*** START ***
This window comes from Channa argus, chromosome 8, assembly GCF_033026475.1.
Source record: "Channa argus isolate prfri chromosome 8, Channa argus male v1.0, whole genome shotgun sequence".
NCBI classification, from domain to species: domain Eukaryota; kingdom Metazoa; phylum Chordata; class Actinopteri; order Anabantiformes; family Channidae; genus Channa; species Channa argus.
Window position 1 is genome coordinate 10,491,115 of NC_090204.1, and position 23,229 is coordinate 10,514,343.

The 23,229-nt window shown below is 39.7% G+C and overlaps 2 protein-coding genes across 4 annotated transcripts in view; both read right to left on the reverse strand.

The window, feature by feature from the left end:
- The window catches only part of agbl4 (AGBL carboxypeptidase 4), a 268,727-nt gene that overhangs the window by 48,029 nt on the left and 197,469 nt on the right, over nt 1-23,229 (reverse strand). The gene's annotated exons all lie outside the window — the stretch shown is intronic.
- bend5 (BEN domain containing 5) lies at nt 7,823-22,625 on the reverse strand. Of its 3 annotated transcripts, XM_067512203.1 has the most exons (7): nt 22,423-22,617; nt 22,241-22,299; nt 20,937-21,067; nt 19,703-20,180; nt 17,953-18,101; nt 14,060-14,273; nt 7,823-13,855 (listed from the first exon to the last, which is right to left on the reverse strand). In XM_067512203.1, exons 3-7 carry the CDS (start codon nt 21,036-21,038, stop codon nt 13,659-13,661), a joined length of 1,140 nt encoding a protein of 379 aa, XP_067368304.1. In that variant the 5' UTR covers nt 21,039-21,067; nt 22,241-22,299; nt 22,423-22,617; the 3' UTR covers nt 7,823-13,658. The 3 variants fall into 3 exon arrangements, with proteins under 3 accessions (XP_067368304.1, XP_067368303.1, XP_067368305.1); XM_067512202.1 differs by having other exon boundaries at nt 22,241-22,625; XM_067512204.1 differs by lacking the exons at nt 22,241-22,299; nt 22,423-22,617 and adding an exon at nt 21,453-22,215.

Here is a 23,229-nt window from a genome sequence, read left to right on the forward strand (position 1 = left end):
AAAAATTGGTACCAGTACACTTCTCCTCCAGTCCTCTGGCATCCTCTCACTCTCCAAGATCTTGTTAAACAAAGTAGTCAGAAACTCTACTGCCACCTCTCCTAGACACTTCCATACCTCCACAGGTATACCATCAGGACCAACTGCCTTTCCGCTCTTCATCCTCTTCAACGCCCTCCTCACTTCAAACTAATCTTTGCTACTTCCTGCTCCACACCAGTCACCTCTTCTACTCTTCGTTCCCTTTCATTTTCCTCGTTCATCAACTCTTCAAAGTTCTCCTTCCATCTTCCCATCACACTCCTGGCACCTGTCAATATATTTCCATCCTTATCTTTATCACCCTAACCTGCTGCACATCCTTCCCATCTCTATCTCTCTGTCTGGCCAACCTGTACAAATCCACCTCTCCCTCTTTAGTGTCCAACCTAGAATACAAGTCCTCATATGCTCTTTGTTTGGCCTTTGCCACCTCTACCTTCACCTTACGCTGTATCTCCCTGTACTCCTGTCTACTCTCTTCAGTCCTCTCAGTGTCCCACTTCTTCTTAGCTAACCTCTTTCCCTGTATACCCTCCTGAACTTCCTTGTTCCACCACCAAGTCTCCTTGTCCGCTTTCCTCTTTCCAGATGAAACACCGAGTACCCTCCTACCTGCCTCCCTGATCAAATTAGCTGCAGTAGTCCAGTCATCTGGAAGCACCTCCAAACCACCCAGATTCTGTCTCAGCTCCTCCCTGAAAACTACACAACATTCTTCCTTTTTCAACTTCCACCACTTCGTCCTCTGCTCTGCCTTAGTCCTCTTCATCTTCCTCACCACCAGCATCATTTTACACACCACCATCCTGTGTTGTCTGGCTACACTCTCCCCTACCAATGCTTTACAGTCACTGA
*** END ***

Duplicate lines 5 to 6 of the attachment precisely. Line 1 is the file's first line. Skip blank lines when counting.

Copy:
The 23,229-nt window shown below is 39.7% G+C and overlaps 2 protein-coding genes across 4 annotated transcripts in view; both read right to left on the reverse strand.

The window, feature by feature from the left end: